But be realistic, open any trade magazine available.  How many advertisements for gadgets are there?  Compare that with how many articles there are for training.  Gonna be a pretty big difference, isn’t there?  Do you need all those tools or can you accomplish your mission without them?

So the questions I pose to you are these;  Have you, unwittingly obviously, sold yourself out to the commercialization of our art?  Are you a “Gear Queer” relying on your equipment to improve your competence?  Does it improve your competence?  Or do you train hard and realistically?  Do you constantly strive to master the basics no matter how hard and repetitive? Regardless of your answers are you wiling to change?  To train harder and smarter, to the point of failure of your equipment and yourself?  You’re the only one who can answer that question and the only way you can answer it is to make yourself train hard to ensure that you master the basics and that you can successfully complete your mission, regardless of what it is.

Two sayings come to mind as I write this.  Steve Suttles, renowned Marine Sniper and holder of the longest bolt gun shot in Vietnam tells me often; “Rich, forget the gizmos and gadgets.  Know your rifle, know your load and know yourself.”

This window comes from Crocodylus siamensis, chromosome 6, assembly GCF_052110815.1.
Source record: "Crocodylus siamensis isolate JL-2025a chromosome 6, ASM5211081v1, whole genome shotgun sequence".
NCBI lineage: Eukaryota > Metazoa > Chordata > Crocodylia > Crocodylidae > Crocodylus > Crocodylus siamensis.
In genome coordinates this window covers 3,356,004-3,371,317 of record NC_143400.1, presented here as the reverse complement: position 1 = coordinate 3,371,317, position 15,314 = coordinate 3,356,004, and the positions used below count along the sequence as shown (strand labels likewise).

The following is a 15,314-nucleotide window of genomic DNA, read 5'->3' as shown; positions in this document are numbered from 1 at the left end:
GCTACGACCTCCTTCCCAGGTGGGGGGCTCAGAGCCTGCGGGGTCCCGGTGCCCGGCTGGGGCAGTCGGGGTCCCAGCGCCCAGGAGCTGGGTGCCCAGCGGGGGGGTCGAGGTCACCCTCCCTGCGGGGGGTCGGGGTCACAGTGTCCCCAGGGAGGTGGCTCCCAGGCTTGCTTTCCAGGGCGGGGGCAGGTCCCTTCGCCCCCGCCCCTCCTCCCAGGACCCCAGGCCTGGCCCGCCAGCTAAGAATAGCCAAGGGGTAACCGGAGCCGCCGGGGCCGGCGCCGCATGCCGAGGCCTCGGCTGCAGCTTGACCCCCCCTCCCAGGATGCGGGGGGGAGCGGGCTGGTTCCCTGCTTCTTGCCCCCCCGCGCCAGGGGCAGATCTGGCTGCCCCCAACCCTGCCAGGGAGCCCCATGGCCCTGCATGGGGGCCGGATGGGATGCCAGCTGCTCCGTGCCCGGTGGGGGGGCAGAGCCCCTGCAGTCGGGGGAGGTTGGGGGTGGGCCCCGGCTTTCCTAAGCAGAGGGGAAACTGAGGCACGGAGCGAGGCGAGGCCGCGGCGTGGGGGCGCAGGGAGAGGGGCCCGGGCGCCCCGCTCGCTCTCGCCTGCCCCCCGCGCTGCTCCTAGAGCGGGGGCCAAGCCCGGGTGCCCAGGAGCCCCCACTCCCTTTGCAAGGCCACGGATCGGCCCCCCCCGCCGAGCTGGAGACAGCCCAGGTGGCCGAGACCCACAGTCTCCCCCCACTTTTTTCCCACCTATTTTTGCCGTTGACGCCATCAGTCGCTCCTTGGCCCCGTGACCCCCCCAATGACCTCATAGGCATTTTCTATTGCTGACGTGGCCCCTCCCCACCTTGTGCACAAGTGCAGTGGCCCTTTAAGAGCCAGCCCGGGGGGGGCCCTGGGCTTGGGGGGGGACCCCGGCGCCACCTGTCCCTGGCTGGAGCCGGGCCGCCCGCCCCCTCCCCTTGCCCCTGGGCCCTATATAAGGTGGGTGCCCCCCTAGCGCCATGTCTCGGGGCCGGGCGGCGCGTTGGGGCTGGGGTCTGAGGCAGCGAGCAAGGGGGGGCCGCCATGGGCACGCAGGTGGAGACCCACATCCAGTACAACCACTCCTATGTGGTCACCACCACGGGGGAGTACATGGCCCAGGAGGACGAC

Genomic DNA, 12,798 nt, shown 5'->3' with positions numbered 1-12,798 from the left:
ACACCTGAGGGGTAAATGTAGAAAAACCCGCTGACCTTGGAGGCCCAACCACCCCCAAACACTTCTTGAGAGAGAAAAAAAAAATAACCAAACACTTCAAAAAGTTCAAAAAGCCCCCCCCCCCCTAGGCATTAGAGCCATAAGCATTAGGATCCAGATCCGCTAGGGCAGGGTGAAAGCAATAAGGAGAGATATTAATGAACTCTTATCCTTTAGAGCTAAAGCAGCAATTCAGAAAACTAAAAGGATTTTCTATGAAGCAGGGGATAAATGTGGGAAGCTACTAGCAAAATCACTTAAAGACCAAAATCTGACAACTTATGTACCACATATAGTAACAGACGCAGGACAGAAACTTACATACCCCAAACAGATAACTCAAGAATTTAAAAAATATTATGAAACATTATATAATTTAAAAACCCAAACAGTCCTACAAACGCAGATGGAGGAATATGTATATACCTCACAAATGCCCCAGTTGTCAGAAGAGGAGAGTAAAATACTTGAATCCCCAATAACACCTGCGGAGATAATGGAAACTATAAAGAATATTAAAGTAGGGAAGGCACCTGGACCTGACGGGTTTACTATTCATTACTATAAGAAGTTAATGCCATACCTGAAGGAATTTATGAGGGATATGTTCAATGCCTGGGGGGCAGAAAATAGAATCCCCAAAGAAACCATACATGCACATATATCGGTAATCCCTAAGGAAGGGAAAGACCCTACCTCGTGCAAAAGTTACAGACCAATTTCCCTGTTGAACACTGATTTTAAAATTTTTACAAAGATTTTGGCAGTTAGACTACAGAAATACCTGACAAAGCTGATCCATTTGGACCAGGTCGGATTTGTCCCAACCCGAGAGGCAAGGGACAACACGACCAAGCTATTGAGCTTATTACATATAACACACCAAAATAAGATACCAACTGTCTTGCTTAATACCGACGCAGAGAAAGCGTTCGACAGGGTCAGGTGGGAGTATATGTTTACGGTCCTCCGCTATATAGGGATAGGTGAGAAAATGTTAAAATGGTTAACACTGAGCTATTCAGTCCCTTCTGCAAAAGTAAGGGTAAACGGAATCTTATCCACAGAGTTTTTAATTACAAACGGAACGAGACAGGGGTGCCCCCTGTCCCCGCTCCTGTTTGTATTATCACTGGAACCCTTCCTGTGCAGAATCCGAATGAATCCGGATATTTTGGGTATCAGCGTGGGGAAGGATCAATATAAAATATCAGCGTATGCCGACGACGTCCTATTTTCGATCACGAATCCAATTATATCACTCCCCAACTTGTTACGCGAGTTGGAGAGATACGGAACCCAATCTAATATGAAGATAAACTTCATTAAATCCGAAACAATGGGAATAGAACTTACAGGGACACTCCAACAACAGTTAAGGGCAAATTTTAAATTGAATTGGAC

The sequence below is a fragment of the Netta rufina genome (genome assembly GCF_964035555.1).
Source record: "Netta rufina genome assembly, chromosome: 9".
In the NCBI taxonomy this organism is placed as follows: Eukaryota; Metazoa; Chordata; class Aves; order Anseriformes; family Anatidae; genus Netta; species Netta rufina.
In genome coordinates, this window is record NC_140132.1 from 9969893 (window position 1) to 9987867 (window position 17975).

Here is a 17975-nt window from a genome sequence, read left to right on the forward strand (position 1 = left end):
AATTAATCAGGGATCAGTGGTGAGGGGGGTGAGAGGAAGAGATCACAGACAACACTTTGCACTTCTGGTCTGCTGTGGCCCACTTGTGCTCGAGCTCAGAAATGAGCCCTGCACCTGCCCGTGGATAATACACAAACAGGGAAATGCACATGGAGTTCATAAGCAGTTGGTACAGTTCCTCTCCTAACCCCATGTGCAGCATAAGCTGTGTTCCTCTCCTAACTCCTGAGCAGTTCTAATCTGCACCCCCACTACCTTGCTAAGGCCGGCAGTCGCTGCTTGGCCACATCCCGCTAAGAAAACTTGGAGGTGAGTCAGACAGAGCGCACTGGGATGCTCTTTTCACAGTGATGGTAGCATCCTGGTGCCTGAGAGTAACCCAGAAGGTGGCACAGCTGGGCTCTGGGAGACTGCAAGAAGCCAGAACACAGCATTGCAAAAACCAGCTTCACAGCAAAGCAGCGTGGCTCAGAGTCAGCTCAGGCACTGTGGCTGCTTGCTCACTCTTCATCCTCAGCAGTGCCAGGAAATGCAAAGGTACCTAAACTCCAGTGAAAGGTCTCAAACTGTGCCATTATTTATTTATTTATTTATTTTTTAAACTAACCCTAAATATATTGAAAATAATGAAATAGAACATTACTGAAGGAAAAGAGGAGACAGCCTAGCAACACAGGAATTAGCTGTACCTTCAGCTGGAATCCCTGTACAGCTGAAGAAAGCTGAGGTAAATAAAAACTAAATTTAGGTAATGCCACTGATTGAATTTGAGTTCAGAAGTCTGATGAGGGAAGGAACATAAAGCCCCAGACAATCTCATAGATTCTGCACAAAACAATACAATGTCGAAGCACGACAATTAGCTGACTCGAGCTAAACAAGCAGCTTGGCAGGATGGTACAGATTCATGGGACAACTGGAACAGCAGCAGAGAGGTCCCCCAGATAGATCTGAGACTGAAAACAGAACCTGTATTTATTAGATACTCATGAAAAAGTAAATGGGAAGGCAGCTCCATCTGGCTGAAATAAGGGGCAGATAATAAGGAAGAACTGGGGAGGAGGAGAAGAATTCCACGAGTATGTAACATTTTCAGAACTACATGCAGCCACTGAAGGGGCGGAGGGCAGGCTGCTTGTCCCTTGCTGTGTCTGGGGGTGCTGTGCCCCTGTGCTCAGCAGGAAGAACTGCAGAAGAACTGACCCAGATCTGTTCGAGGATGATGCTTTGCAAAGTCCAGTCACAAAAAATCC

The other one I know we are all familiar with, but it holds true over and over.  I don’t know where it originated but it goes something like this;

“Fear the man with only one gun.”

 

4 Responses to “Sell out??”

  1. Jedbo,

    Rich,

    New to your site and blog. I went back and read your earlier articles/writings Excellent. I am not a professional, not LEO,not military…just a straight up patriotic American guy.

    When reading your post about making your firearms training/outlook a part of your lifestyle (the Diet article March 4th)you are dead on. When I made a commitment to integrate firearms into my Self Defense training, I tried to approach it from a mindset point of view first. Then, I made an actual training schedule for the year; I interviewed people with far more knowledge than I regarding firearms so I could hopefully make the best use of my money when investing; I began to study the layout of my home and vehicles; I studied (and continue to)the state laws regarding firearms; I reviewed case studies; I visited with LEO when I would see them at Starbucks or Tony Romas for lunch; I asked myself the hard questions about taking a life and the life ramifications of surviving.I have renewed my estate plan and I have retained legal counsel.